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Does our budget reflect what the city needs?



Due to the pandemic, City Councilors, like myself, are reviewing the budget for this current fiscal year, July 1, 2020 – June 30, 2021. This is my first year as a City Councilor in reviewing the budget. It brings me lots of excitement as I know every dollar matters to the residents to be spent fiscally smart. My background includes my undergraduate degree from Bentley University, MBA from Boston University, and my nine years in finance/budgeting. I love looking at numbers to tell a story of how the chief executive using the funds puts their priorities in.

When I reviewed this budget, my initial questions include:

Assessors: Why is the budget for the Assessors’ Office increasing by 47% in what is, as far as I can tell from looking at the budgets for previous years, not a valuation year. Wasn’t that done in FY2018?

Technology: How are we going to improve technology this year for the city?

Planning: What are the programs being offered and funding to assist residents with home improvements, landlords, home-ownership assistance, and tenants related issues?

Mayor’s Executive Office: Why is the position of Affordable Housing Coordinator going away? Who is going to assist with all the housing needs? Where is the budget to help with racism as a public health crisis and the budget for the Director of Diversity, Equity, and Inclusion office? Why is there a car allowance for the Mayor when he is making $188,000? Is there a way that the Constituent services office can provide more financial support to constituents in need of tickets, food, homelessness, and job training?

Council on Aging: $47,500 for the Council on Aging, $570,866 for Veterans. Why can’t the City fund both effectively? After all, some of the veterans are Seniors. What are the programs and plans for this year for the Seniors? How can Everett serve its seniors if it doesn’t do outreach?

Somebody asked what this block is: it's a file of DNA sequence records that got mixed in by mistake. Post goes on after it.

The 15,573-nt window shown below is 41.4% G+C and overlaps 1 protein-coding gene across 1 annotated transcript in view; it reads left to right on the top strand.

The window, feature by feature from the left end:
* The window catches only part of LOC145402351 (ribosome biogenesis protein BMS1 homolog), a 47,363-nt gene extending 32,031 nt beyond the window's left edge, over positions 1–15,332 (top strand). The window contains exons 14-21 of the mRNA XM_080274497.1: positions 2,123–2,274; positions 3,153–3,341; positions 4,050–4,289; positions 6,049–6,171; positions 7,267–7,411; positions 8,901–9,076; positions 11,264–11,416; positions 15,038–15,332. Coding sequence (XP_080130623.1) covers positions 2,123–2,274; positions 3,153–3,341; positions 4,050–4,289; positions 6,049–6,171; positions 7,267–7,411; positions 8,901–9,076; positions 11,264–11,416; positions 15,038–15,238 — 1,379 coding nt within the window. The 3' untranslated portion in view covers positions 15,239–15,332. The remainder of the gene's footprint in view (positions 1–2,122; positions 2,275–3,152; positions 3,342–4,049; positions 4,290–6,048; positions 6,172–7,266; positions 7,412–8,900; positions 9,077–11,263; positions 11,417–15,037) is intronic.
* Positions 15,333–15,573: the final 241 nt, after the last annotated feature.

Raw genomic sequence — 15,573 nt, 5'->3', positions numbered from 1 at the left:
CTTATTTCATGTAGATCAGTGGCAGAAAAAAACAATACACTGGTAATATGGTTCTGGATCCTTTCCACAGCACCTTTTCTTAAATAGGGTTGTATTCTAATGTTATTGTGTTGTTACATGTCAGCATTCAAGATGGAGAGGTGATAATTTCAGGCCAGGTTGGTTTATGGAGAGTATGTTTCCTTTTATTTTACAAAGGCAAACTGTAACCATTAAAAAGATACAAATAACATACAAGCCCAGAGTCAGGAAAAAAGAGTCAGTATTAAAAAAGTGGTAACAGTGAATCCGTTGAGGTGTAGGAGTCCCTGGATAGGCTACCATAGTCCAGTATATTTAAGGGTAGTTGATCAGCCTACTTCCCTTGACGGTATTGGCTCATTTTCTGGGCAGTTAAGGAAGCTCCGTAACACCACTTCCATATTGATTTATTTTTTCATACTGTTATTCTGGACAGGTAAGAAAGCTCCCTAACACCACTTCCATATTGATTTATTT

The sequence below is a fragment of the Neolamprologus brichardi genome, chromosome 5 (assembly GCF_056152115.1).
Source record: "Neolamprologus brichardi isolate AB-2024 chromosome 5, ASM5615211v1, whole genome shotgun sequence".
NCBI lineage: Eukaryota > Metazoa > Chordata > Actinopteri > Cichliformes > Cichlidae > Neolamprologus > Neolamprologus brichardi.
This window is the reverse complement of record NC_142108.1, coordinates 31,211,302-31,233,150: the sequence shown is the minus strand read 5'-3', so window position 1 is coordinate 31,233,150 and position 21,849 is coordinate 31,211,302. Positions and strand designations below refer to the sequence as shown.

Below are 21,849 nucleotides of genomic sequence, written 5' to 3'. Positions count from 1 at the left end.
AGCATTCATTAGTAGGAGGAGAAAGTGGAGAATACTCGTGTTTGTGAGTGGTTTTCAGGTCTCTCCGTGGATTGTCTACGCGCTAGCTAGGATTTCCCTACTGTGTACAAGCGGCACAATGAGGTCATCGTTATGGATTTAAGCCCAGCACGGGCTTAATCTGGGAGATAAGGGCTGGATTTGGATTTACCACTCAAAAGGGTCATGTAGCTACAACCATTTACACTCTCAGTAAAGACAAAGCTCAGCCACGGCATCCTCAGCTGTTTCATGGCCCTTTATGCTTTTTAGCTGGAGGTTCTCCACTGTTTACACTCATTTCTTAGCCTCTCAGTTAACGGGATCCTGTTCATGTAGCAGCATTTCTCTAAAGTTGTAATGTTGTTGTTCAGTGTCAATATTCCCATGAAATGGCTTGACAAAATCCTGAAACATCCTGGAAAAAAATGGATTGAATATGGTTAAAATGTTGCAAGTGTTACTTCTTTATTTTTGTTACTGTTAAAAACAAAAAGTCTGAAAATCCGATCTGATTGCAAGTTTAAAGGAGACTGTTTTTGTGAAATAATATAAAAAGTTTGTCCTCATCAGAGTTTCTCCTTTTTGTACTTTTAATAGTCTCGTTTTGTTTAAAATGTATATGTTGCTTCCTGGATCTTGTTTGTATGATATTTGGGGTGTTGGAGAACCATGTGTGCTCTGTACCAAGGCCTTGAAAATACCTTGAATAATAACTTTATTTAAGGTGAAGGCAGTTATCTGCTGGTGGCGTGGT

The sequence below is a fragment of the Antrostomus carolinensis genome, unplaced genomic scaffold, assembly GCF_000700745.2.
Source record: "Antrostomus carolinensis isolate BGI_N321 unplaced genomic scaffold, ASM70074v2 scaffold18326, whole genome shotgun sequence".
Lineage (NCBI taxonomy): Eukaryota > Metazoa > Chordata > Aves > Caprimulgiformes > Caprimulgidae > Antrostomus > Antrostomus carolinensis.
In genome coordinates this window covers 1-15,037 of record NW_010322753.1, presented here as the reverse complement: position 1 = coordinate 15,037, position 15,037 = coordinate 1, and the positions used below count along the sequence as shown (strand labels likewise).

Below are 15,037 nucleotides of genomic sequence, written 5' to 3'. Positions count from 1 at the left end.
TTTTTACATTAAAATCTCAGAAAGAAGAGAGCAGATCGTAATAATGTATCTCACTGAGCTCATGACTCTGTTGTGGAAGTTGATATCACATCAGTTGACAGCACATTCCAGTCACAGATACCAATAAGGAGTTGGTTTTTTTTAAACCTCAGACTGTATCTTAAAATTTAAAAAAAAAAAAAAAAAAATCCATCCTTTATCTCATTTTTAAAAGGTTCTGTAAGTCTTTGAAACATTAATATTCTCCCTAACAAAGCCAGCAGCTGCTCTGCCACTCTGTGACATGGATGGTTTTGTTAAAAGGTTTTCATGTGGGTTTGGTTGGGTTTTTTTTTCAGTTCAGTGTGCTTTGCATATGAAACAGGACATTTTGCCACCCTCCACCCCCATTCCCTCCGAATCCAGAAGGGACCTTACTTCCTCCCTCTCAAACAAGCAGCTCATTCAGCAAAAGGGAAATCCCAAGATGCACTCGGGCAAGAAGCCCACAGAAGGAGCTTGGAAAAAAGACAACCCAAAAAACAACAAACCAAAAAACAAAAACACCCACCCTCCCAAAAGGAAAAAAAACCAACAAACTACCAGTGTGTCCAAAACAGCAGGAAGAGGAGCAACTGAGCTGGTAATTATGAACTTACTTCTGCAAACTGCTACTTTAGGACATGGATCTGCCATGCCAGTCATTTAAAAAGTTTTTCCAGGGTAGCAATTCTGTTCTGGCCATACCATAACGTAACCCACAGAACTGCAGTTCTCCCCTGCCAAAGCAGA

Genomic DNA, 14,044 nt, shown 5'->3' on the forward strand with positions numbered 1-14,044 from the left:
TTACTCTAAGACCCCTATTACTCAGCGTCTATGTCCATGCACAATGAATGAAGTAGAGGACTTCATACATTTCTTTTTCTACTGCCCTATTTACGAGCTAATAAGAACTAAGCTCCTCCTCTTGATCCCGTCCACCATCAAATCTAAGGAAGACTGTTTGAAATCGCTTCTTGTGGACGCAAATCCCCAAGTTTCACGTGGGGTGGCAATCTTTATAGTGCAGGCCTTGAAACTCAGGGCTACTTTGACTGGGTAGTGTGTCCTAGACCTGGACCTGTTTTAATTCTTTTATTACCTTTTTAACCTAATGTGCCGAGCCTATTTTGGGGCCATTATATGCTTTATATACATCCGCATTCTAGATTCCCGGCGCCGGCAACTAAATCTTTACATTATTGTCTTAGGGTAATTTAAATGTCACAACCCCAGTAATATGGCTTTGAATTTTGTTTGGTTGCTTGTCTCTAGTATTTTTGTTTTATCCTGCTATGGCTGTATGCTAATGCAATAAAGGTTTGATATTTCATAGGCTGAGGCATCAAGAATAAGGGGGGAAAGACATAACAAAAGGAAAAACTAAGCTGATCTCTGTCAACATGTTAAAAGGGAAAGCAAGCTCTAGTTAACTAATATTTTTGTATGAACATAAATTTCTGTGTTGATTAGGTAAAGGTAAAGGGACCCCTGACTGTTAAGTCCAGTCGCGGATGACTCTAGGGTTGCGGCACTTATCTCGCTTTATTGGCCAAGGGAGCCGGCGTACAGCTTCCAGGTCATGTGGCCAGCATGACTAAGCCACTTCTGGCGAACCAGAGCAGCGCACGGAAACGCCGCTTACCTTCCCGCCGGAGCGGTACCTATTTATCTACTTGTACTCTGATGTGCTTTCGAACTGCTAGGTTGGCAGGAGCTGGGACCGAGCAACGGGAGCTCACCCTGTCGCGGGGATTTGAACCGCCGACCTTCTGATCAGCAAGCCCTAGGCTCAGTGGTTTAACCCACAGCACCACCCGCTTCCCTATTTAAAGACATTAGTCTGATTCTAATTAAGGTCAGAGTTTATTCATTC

DPW: Now that Mr. St. Louis has transferred to the Engineering Division and gotten a raise, is there a new Director who makes almost $10,000 a year less?

Human Resources: There are 457 employees in city hall currently per the list given. How many were there in FY 2019- 2020? How much was reduced due to COVID-19 vs. other reasons? Are we going to provide technical training for employees this year, especially with the growth of using computers? What type of training do the employees go through?

Police: Have you reviewed my recommendations to put more funds into an office to help with mental health-related calls, homelessness calls, and non-criminal calls? Could you explain the reasons for the officers to receive different stipends for different reasons? For example, if they have a gun, they get an extra stipend? I do not think Teachers get an additional stipend if they something that is part of their roles.

Fire: Is there hazmat and hose training? Is there a plan to hire more firefighters?

After Saturday’s meeting, my further budget questions included: How much are we investing in our schools for our children? Does every line item is spent on what it is? Why are department heads getting a more significant raise than the lower-level staff who does the bulk of the work? Where is the funding to communicate to the residents? I do not see a difference in how the casino money is helping our residents improve their quality of life. Let us look at where the money is going in our budget and make sure the residents of Everett always comes first.

*Gerly Adrien is an Everett City Councilor-at-Large

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